Birkbeck, University of London Back
University accreditation applies to courses from this institution
Birkbeck is a world-class research and teaching institution, a vibrant centre of academic excellence and London’s only specialist provider of evening higher education.
The principal aims of Birkbeck are to:
- Provide part-time higher education courses which meet the changing educational, cultural, personal and career needs of adults; in particular those who live or work in the London region.
- Enable adult students from diverse social and educational backgrounds to participate in our courses.
- Maintain and develop excellence in research and provide the highest quality research training in all our subject areas.
- Make available the results of research, and the expertise acquired, through teaching, publication, partnerships with other organisations and the promotion of civic and public debate.
The key supporting objectives are to:
- Offer our students an integrated range of flexible, research-led courses across all levels of provision.
- Achieve and maintain strong research cultures in support of interdisciplinary work in each school and faculty.
- Ensure the College provides an inclusive working and learning environment for its students and staff so that all may develop to their full potential.
- Develop the College’s capacity to respond rapidly to new and changing opportunities in higher and further education.
- Develop sustainable partnerships within the London region and beyond.
The history of Birkbeck
On the evening of 11 November 1823, around 2000 people flocked to the Crown and Anchor Tavern on the Strand to witness Dr George Birkbeck and his supporters, including Jeremy Bentham, JC Hobhouse MP and H Brougham MP, discuss education for the working men of London. From this grew the London Mechanics’ Institute, dedicated to the education of working people, formally created on 2 December at the same location.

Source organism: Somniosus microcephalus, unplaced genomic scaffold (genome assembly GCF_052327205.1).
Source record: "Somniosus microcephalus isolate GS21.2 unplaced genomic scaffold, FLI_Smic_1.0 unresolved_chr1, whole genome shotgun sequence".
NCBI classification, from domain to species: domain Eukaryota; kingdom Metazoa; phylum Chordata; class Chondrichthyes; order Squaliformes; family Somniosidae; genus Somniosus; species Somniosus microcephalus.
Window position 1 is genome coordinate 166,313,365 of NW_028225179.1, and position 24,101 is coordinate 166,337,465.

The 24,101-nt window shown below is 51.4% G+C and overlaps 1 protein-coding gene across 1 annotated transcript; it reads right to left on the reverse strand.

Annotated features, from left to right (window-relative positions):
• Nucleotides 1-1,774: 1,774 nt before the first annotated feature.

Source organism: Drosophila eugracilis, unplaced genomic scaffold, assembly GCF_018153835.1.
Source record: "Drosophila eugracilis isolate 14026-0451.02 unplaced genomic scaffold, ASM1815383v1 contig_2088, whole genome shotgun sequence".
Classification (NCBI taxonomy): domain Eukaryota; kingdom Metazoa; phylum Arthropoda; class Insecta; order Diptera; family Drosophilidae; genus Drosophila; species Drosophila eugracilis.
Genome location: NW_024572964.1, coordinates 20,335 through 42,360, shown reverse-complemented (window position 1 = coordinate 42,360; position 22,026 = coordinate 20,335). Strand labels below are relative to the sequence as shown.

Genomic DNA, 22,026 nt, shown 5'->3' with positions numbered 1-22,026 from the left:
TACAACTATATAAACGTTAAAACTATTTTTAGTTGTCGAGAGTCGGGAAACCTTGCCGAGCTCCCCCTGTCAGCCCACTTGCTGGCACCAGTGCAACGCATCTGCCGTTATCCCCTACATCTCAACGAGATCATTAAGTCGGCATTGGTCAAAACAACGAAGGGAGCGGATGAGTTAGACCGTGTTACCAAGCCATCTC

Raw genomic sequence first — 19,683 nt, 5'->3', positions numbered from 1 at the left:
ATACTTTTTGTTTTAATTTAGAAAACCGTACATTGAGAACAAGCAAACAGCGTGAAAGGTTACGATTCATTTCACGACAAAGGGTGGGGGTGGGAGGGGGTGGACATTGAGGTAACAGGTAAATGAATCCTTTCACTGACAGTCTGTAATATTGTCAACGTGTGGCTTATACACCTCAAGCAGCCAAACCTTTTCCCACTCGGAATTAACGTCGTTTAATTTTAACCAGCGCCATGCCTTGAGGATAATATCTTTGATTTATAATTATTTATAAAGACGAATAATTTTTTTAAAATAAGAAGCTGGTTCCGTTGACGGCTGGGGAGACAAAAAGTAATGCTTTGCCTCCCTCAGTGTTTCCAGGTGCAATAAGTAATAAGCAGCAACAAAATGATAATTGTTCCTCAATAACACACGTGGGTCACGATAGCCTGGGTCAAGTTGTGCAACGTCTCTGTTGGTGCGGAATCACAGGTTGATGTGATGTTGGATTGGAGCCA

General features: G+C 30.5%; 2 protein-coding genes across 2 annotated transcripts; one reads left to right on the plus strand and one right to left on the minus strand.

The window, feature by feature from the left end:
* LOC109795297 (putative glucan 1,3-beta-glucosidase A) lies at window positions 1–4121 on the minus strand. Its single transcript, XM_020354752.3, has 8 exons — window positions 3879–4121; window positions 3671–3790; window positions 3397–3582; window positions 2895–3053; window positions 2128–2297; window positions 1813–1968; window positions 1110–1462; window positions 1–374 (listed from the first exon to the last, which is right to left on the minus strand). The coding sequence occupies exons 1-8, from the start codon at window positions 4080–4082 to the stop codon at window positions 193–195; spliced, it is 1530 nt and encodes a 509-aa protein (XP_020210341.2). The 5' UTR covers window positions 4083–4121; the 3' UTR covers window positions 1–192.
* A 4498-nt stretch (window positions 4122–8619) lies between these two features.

This foundation meant that, for the first time, artisans and craftsmen could learn about science, art and economics – a concept so controversial that Dr Birkbeck was accused of 'scattering the seeds of evil'. Undeterred, Dr Birkbeck called his supporters to action: 'Now is the time for the universal benefits of the blessings of knowledge.' Many donors were convinced by the important mission and enough money was raised to open the College and push forward a radical new vision. Seven years later, the Institution took a further radical step by becoming one of the first colleges to admit women as students.
By 1858, Birkbeck was the first choice for students who wanted a university education but who could not afford to study full-time. This role was formalised in 1920, when Birkbeck officially became part of the University of London.
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